For the Yoruba, however, even at this preparatory stage for the Nigerian 2023 Egungun festival, it is getting ominous. The omen writ large is that, even with Tinubu and Osinbajo dancing this spasmodically to the crowd’s frenzied excitement, the opportunity for the Yoruba Egungun to coast home with the trophy by succeeding in occupying the Aso Rock seat of power in 2023 is becoming almost a mirage. Either as a reflection of that hunch or premonition, in the last couple of weeks, especially on social media, Yoruba analysts and commentators have drawn three unpleasant anchors and images in the service of an explanation for the race’s impending plight. One is that they are drawing a similarity between the 2023 contest and the First Republic consuming fight between two of their recent ancestors, Chiefs Obafemi Awolowo and Samuel Ladoke Akintola.
Second is that these analysts are fleeing into Christian eschatology to locate their plight in a similar relationship that went haywire in Israel some 2000 years ago, between Jesus the Christ and his sidekick, Judas Iscariot. The third of their engagements is to go into the ancient Yoruba narrative of the curse of Alaafin Aole who, miffed at his betrayal, had reportedly cursed generations thereafter that they would be afflicted by rancour at critical points of their national development.
Whichever way you choose to look at their dilemma, the Egungun still represents the best explainer of the Yoruba crossroads. A secret society, on the day of the Egungun festival, masquerades come to the marketplace in various long, coloured regalia to perform the dual role of deity, listening to the requests of the living who gather by their feet in supplication and who are then believed to carry the supplicants’ requests back to their ancestral community in heaven, ultimately depositing them by the feet of Olodumare – God. Thus, women facing challenges of procreation beseech the masked spirit to grant them children and the people as a whole ask for continued guidance from the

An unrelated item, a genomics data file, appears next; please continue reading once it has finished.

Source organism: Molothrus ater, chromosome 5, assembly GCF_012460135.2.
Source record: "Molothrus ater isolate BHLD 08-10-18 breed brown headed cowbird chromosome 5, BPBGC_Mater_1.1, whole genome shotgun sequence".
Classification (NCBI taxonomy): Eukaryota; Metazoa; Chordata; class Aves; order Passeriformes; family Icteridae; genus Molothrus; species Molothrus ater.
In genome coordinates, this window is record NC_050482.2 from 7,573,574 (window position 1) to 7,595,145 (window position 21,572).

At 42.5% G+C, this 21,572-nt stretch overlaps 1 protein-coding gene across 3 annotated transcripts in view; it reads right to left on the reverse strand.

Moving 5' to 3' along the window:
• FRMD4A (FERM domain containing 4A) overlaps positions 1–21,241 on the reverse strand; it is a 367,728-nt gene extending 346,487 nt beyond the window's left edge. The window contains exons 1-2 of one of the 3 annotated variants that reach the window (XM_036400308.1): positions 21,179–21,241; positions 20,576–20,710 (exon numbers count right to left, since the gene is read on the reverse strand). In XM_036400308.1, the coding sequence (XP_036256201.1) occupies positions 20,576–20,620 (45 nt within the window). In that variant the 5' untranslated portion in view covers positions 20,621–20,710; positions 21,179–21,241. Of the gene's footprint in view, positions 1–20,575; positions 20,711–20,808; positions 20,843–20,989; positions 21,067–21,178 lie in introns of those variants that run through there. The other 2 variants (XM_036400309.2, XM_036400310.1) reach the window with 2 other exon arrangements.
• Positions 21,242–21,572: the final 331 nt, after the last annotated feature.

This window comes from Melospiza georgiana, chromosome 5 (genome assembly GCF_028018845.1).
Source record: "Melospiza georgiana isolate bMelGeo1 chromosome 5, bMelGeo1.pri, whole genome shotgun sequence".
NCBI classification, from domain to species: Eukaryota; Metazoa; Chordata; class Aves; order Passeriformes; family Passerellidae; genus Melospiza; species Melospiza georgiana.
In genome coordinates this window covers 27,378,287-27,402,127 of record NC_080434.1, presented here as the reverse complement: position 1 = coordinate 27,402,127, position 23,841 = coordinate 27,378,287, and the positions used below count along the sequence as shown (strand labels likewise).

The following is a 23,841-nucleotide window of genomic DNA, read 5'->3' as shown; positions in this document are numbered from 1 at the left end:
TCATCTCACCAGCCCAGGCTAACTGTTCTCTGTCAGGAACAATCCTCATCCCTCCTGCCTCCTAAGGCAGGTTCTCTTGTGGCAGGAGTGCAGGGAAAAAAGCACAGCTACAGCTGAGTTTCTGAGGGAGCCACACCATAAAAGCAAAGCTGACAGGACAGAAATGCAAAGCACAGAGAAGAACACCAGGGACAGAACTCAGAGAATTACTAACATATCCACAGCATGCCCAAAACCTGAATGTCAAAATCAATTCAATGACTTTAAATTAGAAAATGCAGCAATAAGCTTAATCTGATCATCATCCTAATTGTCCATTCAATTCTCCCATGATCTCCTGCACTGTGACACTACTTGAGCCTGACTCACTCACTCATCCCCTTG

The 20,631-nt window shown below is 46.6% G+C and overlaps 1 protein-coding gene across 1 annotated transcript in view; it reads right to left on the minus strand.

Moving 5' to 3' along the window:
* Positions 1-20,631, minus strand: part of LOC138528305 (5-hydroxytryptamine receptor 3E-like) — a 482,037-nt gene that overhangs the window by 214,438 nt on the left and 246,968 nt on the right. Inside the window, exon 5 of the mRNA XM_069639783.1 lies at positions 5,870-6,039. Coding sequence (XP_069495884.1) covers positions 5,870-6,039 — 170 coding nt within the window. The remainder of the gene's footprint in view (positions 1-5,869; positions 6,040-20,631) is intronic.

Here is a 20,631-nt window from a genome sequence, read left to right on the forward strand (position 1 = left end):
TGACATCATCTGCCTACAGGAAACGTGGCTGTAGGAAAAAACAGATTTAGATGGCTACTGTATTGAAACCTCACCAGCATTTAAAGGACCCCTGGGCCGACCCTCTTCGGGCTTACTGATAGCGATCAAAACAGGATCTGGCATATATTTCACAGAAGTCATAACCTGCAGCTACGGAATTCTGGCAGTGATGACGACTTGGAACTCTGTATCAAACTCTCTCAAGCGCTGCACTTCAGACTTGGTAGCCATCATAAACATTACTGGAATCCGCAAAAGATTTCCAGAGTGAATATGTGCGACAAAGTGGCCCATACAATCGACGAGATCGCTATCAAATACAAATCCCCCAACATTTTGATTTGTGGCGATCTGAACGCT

spirit being. The Egungun, in a high-pitched voice, in turn, prays for the supplicants, to which they answer ase – amen.
By especially shuttling into the First Republic to bring out the ghosts and personas of Awolowo and Akintola as referents and explainers for the 2023 contest, I submit here that this trait has always been part and parcel of the Yoruba. Indeed, in African cosmology, ancestors play very conspicuous and important roles. They represent very important sources of power and are believed to be capable of acting on behalf of or against their descendants. Ancestors also function as divinities even though they exhibit less spiritual power than the gods – Orisa, somewhat. When a descendant of an ancestor faces existential challenges in life, they go to their family groves, offer sacrificial offerings and invoke the destiny – ori of their fathers in heaven to intervene in their plights. Ancestor worship is very central to the religion of the Yoruba.